Weekends throughout the twenties brought hundreds of visitors the 90 miles by train from Denver to Dearfield’s dancehall, so popular that Black and white couples shared the dancefloor there decades before integration, and the township’s aspirations included an industrial cannery and a college to rival HBCUs such as Morehouse and Howard.  Many Black Colorado intellectuals, community leaders, business owners and politicians of the time resided in or were otherwise involved with the raising of Dearfield, including Dr. Joseph H.P. Westbrook, who infiltrated Colorado’s Ku Klux Klan long before Ron Stallworth.

The official accounts of Dearfield’s history insist that it’s untimely demise was due not to mismanagement or prejudice, but to the dust and destitution of the depression.  It is still difficult to believe that a community which so quickly gained national attention, which was supported, championed and nurtured by so many committed, loving, determined and highly capable people would collapse so abruptly when small neighboring communities, white communities, survived. Even the knowledge that Dearfield never acquired the water rights needed to irrigate their fields suggests something sinister in the racist bureaucracy of the time, echoing the sentiments that have turned the county where Dearfield’s remains rest into hardline Trump country.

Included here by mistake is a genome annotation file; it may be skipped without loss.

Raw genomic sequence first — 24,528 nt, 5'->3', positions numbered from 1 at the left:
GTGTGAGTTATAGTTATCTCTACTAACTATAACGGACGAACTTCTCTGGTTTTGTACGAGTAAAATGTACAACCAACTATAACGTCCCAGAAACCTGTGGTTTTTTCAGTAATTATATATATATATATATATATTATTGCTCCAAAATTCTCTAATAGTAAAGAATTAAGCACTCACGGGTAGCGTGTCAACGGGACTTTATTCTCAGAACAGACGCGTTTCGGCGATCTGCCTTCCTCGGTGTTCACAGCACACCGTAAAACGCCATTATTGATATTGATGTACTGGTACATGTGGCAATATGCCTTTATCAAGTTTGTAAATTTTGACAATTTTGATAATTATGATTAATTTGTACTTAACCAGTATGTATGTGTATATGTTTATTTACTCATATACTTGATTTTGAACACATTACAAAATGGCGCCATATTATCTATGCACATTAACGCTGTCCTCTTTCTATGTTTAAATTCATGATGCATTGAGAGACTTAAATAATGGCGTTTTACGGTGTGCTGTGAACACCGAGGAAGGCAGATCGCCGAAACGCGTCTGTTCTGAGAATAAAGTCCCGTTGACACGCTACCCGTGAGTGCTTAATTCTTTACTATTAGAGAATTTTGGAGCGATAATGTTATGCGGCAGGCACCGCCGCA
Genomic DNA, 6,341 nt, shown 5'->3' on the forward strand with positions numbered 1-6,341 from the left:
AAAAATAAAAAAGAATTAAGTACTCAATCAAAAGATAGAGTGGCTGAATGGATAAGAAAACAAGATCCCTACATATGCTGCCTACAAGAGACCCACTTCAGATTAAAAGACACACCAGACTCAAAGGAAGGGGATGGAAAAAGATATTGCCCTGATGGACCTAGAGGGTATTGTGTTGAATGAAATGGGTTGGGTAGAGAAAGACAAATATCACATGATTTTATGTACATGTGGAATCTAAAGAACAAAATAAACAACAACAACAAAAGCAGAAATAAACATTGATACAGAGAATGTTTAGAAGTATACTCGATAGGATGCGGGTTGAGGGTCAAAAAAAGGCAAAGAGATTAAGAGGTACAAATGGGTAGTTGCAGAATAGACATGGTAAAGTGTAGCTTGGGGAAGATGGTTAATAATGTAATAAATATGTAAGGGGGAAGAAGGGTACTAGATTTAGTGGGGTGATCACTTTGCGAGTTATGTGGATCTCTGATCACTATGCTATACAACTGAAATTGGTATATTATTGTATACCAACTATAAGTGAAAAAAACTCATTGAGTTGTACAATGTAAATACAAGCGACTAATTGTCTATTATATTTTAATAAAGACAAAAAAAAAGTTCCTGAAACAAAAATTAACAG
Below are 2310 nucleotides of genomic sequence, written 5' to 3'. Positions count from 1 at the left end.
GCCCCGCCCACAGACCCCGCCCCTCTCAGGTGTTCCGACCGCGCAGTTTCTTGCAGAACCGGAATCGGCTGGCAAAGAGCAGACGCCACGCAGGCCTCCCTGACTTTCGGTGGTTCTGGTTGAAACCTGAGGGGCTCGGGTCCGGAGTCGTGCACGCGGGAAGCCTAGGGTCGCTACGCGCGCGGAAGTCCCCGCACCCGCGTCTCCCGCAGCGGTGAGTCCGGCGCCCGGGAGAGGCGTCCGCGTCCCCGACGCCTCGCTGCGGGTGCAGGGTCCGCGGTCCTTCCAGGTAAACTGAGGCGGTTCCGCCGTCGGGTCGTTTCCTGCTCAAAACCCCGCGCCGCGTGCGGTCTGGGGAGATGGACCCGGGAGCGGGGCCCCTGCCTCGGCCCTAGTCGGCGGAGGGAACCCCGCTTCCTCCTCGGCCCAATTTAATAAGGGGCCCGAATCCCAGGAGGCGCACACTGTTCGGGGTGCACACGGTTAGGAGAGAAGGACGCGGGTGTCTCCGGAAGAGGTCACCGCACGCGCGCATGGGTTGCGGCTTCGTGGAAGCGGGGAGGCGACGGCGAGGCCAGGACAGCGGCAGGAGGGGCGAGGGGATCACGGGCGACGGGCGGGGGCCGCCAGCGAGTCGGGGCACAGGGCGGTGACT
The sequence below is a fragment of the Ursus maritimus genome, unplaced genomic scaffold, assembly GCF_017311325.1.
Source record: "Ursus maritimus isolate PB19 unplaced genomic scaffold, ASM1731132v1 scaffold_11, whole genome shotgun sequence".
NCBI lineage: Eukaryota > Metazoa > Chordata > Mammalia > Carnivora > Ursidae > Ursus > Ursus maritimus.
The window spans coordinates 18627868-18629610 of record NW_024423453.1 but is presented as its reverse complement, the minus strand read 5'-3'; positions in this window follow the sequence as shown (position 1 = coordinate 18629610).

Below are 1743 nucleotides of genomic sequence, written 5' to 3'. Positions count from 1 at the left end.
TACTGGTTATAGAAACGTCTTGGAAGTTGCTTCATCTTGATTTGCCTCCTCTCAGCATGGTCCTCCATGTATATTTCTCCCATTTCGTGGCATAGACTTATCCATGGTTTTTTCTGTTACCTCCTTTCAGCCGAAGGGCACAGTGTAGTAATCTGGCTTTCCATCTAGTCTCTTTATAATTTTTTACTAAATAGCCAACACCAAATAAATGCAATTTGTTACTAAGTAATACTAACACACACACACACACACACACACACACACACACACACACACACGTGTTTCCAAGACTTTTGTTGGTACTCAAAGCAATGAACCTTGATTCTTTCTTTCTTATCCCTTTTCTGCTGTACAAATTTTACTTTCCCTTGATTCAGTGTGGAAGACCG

What is left of Dearfield is now listed on the National Register of Historic Places and maintained through a partnership between the University of Northern Colorado and the Black American West Museum in Denver, which officially owns the property. These institutions hope to reconstitute what they can of the decaying buildings and eventually establish a museum to honor the legacy of Dearfield and Black life in the high desert West.

While there is little left to see at Dearfield today but the dwindling shell of a once vibrant community, there is still a sense of hope emanating from those atrophied buildings and the dry earth beneath them. To stand there, knowing what that land meant to so many, knowing what was accomplished, can serve as a healthy reminder of all that still needs to be done in the fight for racial justice and Black liberation, and that, as the old adage goes, where there is a will, there is a way.

To visit Dearfield from Denver, take I-76 East toward Fort Morgan and turn left on state highway 34 just past Wiggins, and to learn more, visit the amazing Black American West Museum in Denver’s historic Five Points neighborhood.

We Need More Than a Shutdown to Heal the Environment

Nature, Science and The Environment